The Ecology or Green Party has stood in European Elections since 1979. Elections have been held every 5 years. Up until 1999 the elections were based on a single MEP representing a cluster of about 6 parliamentary constituencies elected on a first-past-the-post (FPTP) count. From 1999 onwards elections have been on a whole region basis with electors voting for a party list using a d'Hondt counting system.

National figures

1979 - 1994 FPTP for 70 seats in England & Wales and 8 seats in Scotland. STV for 3 seats in N.Ireland.

  • Euro 1979 - Ecology  3 candidates. 17,953 votes 0% - no Ecology MEPs
  • Euro 1984 - Ecology  16 candidates. 70,853 votes 0.5% - no Ecology MEPs
  • Euro 1989 - Greens  82 candidates. 2,292,705 votes 14.9%.  - no green MEPs
    Six additional MEPs added in England & Wales for 1994 making 84+3 MEPs. Many constituency boundaries changed
  • Euro 1994 - Greens 84 candidates 494,561 votes 3.1%. - no green MEPs

1999 switch to proportional representation (d'Hondt) for the whole UK with 12 regional constituencies.
87 MEPs for 1999, 78 for 2004, 72 for 2009 and 73 for 2014. Green party list stood in all constituencies.

  • Euro 1999 - Greens 625,378 votes 6.2%. 2 Green MEPs elected (Caroline Lucas and Jean Lambert)
  • Euro 2004 - Greens 1,028,283 votes 6.2%. 2 Green MEPs re-elected
  • Euro 2009 - Greens 1,352,307 votes 8.6%. 2 Green MEPs re-elected
    2010 Caroline Lucas elected to UK Parliament. MEP seat passed to Keith Taylor as No.2 on 2009 list.
  • Euro 2014 - Greens 1,244,975 votes 7.9%. 3 Green MEPs elected (Jean Lambert, Keith Taylor and Molly Scott Cato)

The 1979 Euro Election on 7th June came only a month after the General Election when the Ecology Party had fielded 53 candidates. In the event only Teddy Goldsmith (Cornwall & Plymouth 3.0%), Michael Benfield (Midlands Central 3.9%) and The Hon.J.Porritt (London Central 4.1%) stood as Ecology Party candidates for the first UK Euro Election. Although with only 18,000 votes the national share was too small to record, the 3 candidates averaged 3.7% vote share across their constituencies.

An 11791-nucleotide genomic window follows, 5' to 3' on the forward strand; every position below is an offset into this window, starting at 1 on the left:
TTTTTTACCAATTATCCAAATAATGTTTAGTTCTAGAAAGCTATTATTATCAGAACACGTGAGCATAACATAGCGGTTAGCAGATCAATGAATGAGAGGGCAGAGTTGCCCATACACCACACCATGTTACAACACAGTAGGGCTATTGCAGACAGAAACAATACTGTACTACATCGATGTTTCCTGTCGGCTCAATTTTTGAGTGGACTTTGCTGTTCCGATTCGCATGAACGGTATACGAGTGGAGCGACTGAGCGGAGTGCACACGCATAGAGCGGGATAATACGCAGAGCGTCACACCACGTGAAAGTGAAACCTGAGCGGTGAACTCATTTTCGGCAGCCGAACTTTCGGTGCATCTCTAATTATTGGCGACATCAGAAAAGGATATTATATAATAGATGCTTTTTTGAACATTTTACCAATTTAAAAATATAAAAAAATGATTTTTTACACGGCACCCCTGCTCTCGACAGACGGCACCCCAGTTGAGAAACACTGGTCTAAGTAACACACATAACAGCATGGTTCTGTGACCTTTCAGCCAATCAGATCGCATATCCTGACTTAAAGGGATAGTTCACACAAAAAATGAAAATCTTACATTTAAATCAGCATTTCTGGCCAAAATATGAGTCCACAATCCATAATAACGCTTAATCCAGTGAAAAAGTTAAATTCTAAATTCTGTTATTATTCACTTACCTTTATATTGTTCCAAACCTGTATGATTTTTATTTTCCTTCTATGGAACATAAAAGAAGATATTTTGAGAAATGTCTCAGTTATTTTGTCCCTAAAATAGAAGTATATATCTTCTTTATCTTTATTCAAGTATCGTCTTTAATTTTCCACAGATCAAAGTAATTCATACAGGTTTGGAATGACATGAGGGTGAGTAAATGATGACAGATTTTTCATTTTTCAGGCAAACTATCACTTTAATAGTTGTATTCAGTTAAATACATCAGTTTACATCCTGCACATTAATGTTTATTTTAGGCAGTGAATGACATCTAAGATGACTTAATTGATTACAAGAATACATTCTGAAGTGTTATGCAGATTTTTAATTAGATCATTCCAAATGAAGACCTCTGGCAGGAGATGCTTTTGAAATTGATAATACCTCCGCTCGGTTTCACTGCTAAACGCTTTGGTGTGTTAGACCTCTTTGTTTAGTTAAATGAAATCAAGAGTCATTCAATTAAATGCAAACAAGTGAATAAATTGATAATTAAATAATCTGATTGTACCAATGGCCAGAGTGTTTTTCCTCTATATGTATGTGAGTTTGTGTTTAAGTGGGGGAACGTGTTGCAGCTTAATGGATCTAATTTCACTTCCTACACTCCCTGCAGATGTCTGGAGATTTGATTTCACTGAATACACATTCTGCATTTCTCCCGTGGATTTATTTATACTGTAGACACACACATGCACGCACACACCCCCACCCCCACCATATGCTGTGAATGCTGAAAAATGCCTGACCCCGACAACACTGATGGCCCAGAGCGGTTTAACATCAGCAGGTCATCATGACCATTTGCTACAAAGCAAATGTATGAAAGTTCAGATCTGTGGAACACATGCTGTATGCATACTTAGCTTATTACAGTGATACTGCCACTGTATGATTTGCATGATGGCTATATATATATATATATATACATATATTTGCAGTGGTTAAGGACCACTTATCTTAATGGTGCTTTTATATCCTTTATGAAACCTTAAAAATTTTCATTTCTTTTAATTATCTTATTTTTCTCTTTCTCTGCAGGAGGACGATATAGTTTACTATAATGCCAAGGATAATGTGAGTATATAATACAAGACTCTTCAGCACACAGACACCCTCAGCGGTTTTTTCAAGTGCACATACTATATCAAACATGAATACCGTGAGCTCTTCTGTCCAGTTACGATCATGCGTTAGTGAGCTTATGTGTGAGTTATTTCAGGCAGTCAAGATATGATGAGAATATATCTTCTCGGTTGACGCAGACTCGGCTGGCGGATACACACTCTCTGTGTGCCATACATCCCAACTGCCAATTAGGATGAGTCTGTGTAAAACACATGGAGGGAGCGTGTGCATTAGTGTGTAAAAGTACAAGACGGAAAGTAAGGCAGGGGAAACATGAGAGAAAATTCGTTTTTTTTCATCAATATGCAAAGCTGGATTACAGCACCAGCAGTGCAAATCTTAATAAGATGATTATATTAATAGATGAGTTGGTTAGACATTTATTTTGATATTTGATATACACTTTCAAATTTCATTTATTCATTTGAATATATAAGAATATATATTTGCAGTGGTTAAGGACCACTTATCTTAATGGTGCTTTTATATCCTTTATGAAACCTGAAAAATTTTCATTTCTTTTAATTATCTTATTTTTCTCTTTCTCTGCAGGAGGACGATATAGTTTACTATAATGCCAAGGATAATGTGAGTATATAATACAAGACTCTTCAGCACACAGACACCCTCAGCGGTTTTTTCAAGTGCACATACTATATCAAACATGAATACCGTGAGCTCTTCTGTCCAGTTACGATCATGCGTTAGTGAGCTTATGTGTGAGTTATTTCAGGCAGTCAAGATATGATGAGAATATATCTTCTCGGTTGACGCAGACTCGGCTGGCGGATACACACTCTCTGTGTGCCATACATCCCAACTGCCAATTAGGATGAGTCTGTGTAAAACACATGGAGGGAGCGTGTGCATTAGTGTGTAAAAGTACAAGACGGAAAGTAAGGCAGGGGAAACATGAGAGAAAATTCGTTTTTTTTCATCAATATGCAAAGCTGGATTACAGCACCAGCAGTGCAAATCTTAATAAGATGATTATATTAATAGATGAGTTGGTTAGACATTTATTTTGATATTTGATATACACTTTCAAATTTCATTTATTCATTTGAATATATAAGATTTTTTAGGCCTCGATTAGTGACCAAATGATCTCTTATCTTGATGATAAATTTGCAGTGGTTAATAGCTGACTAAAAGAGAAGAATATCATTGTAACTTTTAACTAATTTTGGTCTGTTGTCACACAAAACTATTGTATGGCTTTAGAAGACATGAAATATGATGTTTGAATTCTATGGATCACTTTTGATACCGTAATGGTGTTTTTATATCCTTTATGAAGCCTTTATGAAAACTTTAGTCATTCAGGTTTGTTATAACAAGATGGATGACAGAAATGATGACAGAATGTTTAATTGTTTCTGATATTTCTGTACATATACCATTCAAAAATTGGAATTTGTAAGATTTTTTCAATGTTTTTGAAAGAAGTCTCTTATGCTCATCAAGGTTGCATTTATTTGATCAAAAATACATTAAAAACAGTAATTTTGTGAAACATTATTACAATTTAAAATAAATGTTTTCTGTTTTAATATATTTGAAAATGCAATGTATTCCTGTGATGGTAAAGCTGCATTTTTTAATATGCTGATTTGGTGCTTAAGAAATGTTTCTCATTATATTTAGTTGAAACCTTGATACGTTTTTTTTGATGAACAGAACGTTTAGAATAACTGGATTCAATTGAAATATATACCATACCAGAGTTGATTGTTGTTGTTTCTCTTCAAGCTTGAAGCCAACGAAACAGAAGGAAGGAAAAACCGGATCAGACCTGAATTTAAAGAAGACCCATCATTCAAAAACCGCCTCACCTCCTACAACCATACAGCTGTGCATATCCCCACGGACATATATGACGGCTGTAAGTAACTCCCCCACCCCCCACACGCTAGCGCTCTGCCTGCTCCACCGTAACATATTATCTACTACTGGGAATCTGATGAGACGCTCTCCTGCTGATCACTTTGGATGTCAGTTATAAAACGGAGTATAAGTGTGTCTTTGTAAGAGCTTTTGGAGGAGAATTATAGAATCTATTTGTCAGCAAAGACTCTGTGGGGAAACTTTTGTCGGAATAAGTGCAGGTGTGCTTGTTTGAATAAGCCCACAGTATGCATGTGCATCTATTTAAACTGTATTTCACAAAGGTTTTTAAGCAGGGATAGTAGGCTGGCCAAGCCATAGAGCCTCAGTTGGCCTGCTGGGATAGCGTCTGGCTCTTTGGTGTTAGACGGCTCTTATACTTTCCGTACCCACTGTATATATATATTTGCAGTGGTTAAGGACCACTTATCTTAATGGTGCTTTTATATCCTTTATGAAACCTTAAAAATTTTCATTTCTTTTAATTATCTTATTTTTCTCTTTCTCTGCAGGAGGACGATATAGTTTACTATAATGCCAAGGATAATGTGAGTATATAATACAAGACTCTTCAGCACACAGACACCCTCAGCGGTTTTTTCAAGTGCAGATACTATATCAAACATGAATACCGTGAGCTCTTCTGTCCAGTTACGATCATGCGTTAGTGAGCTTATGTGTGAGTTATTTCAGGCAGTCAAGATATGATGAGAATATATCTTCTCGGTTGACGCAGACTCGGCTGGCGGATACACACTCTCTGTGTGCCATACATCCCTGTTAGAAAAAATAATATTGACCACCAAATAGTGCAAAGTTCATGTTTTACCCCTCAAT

By 1984 the Ecology Party was able to field 16 candidates including one each in Wales and Scotland. Jean Lambert, who was elected a Green MEP for London in 1999 stood for the first time in London NE and gained 3.7%. Best result was in Hereford & Worcester with 4.7% share and the average share across constituencies where Ecology Party candidates stood was 2.8%

For 1989 the Green Party established itself as the third party in British politics gaining a 15% share of the popular vote and trouncing the Social & Liberal Democrats with more than twice their votes. Despite this under FPTP The Greens gained no MEPs with Labour taking 45, the Conservatives 32 and SNP 1 seat.

The evidently "unfair" result contributed to the change to a form of proportional representation (PR) from 1999, but this was not introduced in time for the 1994 election when disillusionment in the electorate coupled with other parties taking on Environmental (if not Ecological) policies - or at least a light green-wash saw a collapse in the Green vote. The Liberal Democrats with about the same number of total votes as the Greensin '89 managed to gain two seats by having a concentrated power base in the South West rather than support distributed across the country.

The introduction of PR saw the Greens immediately gain two seats (in London & the South East) with less than one third of the popular vote share that the reached in 1989. The South West region just missed on on wining a Green MEP in 1999, 2004 and again in 2009 when the number of seats in the region was reduced from 7 to 6.The third Green MEP was finally won in 2010 with the Eastern Region just missing out on winning.

Even in 2014 to total Green vote was only around half of the 1989 level.

It now seems unlikely that there will be further elections to the EU parliament from the UK.